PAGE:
Bishop Elias Galvan Statement

Saturday, March 20, 2004

To the pastors and people of the Pacific Northwest Conference of The United Methodist Church
Grace and peace to you in the name of Jesus Christ our Lord.
I thank my God every time I remember you, constantly praying with joy in every one of my prayers for all of you, because of your sharing in the gospel from the first day until now. (Philippians 1.3-5)
I am grateful to you for your faithfulness through these days: for your prayers; for enabling many pastors to participate in the jury pool and the trial court.
Many volunteers have helped with registration, hospitality, pastoral care, and crowd management for this important, historic and very public event. I want to thank the pastors, staff and members of the Bothell United Methodist Church who have opened their doors, offered their services and created a safe and neutral space for the church to do its work and the Holy Spirit to tend the church.
Our sister in Christ, the Rev. Karen Dammann, was acquitted of charges against her on Saturday, March 20, 2004. After two days of intense testimony and 9 ½ hours of deliberation, a trial court of 13 clergy members of the Pacific Northwest Conference agreed that Karen is a self-avowed practicing homosexual, but found her not guilty of "practices declared by The United Methodist Church to be incompatible with Christian teachings." The vote was 11 in favor, 2 undecided and 0 opposed.
For 3 years, we have followed the processes of the church carefully, sometimes painstakingly. This matter has been reviewed and informed by the Judicial Council of the Church on two separate occasions. Every appeal in this case has been exhausted. In our church we recognize and respect the decision of the trial court. The Rev. Karen Dammann remains an elder in good standing and member of the Pacific Northwest Conference. This matter is resolved.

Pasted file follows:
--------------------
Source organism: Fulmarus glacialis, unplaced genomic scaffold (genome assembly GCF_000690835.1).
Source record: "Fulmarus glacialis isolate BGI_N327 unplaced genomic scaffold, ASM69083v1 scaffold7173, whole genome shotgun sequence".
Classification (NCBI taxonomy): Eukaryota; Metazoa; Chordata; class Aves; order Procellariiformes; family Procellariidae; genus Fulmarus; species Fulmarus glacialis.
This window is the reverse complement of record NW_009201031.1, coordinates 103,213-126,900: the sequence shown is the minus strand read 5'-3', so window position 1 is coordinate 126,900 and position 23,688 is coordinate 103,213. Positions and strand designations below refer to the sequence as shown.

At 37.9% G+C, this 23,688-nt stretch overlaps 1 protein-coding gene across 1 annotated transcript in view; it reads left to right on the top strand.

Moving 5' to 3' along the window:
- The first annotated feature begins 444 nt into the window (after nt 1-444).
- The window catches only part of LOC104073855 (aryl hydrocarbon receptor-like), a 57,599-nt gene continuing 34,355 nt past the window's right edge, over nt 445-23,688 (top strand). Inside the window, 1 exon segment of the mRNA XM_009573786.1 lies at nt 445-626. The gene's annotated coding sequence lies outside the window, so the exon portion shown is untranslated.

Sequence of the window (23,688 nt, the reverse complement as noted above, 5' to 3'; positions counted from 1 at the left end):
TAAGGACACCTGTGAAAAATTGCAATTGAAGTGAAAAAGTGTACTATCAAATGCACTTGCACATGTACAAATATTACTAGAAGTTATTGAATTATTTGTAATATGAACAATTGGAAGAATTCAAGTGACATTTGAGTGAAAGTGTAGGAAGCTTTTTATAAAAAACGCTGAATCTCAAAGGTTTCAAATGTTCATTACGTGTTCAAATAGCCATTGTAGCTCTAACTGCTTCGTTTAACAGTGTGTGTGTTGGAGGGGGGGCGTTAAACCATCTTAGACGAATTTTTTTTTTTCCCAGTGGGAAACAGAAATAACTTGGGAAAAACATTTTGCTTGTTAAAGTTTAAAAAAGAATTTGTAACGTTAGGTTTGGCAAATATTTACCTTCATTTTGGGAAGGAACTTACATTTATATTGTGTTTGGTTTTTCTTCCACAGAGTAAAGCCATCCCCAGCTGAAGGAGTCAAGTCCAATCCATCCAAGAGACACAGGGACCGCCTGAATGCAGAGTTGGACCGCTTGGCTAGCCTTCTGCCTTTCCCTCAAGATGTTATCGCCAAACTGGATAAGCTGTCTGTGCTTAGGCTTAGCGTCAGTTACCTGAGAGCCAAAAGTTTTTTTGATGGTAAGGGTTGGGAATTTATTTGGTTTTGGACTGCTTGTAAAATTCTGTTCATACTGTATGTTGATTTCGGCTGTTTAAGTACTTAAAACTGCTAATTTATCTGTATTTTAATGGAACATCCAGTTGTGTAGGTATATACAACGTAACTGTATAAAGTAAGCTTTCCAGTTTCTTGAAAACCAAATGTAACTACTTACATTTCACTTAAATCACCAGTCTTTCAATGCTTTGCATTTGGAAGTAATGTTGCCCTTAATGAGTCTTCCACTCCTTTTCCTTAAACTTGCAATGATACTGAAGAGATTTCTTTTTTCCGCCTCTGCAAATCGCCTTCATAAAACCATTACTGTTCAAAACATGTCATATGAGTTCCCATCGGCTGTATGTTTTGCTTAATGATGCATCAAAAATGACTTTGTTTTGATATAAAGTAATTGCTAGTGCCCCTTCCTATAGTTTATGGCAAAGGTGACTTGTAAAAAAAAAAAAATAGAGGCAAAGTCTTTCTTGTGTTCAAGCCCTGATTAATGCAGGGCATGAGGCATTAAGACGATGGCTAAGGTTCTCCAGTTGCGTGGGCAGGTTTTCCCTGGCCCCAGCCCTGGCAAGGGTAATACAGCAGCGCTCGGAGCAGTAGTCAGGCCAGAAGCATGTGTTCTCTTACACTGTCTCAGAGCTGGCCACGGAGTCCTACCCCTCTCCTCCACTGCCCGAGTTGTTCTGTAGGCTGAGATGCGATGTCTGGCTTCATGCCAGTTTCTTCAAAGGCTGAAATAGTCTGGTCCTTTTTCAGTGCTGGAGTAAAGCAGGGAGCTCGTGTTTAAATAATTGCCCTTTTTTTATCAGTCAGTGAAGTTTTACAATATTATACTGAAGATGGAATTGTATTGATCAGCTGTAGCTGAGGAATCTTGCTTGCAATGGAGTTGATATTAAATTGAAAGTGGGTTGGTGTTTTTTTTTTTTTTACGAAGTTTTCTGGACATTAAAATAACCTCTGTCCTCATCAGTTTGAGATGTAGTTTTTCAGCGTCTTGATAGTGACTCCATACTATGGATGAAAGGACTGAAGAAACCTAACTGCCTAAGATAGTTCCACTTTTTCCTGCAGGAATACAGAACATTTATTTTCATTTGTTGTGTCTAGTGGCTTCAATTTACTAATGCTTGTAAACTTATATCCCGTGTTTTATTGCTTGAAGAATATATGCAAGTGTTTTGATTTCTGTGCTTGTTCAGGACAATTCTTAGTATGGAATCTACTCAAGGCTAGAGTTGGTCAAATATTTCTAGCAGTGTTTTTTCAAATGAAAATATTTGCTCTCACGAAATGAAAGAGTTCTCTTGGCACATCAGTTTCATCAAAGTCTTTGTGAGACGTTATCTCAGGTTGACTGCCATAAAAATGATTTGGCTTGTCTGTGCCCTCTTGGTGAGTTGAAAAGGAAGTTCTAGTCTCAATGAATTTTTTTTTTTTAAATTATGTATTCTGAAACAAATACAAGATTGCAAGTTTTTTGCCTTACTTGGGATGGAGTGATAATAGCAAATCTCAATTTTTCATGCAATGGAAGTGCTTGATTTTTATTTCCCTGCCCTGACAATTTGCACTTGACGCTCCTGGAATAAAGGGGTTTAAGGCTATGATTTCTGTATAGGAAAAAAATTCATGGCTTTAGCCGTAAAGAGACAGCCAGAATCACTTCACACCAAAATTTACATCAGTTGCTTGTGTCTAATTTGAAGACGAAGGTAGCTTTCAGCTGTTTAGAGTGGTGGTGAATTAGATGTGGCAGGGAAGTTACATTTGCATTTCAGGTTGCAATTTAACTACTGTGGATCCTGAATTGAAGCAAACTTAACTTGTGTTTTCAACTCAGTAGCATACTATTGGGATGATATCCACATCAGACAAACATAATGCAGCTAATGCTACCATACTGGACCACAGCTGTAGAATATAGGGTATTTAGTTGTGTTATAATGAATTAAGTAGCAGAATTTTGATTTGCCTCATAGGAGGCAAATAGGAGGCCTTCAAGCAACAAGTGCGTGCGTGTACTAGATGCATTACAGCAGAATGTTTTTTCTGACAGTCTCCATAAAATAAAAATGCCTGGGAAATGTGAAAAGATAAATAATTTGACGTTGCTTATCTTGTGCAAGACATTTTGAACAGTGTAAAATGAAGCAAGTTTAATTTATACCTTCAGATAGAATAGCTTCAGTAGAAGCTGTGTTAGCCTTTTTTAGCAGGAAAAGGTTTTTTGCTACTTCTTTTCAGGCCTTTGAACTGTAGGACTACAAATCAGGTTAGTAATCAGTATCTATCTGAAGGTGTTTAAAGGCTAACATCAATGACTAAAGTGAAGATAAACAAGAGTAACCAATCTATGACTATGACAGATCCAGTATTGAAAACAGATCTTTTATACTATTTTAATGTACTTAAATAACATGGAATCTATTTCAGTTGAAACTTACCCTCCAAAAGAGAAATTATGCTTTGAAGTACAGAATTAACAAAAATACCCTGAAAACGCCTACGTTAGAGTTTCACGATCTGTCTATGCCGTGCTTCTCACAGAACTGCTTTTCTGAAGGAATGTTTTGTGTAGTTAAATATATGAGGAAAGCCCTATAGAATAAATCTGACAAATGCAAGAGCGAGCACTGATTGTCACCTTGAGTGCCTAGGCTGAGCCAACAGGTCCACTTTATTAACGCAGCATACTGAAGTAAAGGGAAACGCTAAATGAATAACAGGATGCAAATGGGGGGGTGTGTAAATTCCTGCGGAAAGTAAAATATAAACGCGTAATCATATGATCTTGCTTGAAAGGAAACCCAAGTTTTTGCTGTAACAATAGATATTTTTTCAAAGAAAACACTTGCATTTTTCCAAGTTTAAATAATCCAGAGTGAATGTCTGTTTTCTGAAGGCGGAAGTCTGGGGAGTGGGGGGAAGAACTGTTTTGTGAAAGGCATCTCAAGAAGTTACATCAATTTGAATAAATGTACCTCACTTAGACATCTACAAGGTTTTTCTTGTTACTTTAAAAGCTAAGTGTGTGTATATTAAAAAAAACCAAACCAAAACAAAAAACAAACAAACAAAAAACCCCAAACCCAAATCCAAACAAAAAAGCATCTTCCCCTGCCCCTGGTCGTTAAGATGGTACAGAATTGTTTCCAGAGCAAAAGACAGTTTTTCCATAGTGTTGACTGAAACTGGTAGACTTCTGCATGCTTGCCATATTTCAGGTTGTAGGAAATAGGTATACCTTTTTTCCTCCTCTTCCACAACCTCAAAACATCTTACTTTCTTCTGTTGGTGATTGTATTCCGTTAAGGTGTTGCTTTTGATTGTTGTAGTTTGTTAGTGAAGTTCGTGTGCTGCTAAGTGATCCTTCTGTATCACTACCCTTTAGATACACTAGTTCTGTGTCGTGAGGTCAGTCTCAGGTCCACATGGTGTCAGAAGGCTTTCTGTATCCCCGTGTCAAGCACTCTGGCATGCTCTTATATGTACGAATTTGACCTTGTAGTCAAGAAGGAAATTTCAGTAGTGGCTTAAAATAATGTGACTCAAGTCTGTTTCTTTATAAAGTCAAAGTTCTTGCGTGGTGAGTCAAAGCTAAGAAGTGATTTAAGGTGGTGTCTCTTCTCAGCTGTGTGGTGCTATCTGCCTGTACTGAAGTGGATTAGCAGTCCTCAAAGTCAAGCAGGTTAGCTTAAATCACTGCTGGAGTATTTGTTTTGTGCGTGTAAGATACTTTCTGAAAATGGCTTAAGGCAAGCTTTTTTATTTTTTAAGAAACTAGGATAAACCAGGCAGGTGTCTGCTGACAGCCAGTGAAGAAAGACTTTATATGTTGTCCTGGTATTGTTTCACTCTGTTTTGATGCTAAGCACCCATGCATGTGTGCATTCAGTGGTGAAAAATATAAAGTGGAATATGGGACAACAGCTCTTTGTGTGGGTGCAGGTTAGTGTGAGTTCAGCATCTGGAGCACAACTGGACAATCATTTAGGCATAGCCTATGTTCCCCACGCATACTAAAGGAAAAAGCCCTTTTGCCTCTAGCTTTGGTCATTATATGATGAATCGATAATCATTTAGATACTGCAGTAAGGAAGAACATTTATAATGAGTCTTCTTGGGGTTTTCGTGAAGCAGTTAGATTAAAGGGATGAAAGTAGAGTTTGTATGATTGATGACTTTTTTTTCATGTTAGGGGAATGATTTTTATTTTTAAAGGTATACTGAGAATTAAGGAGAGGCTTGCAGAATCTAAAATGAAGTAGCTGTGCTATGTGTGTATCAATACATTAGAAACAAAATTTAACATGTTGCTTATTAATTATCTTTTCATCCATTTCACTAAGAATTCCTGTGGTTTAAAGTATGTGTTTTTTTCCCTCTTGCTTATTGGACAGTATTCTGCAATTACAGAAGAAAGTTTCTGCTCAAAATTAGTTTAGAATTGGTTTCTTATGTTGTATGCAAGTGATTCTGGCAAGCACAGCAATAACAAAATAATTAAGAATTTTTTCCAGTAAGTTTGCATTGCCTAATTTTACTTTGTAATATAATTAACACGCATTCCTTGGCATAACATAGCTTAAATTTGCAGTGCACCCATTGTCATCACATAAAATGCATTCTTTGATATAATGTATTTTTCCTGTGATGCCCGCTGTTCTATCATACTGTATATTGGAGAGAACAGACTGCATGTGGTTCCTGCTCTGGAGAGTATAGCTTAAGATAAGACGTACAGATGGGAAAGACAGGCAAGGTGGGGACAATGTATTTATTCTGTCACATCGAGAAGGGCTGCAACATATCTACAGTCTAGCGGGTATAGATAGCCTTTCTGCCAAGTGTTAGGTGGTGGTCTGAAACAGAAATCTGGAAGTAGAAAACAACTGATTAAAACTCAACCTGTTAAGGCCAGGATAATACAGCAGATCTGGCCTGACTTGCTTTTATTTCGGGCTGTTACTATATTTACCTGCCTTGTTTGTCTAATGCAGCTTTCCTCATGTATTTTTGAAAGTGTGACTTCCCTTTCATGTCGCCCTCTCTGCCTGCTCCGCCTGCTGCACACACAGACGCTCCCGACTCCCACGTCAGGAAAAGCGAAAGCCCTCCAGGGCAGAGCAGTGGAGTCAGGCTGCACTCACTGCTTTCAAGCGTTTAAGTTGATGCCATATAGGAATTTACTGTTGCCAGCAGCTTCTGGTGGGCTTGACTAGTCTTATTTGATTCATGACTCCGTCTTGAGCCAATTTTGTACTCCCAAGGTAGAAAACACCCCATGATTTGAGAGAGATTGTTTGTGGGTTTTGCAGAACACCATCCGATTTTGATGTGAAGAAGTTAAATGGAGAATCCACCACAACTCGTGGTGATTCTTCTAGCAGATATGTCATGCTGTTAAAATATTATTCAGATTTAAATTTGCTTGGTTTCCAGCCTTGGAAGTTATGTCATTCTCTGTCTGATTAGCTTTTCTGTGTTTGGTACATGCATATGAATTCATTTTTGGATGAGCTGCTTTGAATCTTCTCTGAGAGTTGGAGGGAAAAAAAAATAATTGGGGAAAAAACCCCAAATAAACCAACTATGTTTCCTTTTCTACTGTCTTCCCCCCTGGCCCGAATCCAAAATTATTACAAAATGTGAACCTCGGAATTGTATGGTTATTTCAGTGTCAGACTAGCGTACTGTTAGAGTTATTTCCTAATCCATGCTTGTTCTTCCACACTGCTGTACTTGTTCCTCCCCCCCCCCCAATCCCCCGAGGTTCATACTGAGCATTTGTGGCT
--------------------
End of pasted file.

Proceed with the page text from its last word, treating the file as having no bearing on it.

This decision will not resolve the conflict within The United Methodist Church, nor within the congregations of this Conference. As long as this issue is important to society, the Church must continue to reflect theologically and biblically and lead in ministries of justice and peace.
While this trial has rightfully taken our time and energy, we must now refocus our attention on our mission. It is time to take up our burden of unresolved conflicts, even as we step out in faith. Now it is time to turn again to our urgent responsibility to bear witness to the gospel of Jesus Christ in the world.
Today people hunger and thirst for righteousness. Today children seek a word of affirmation and hope in their lives. Today the message of grace and forgiveness is balm for a hurting world. God empowers every church to be a haven of hope and a place of peace in its community. God gives us hands to serve and soothe, feet to walk in companionship, voices to preach the good news and raise the cry for justice.
We are united by our call to faithful discipleship. Let us join in prayer for our church and its mission in the world. The Holy Spirit has sustained us through this very difficult process. Let us place our confidence in God's faithfulness as together we journey into the future.
And may the peace of God which surpasses all understanding, guard your hearts and your minds in Christ Jesus.
Elias Galvan
Bishop of the Seattle Area
The United Methodist Church
United Methodist News Service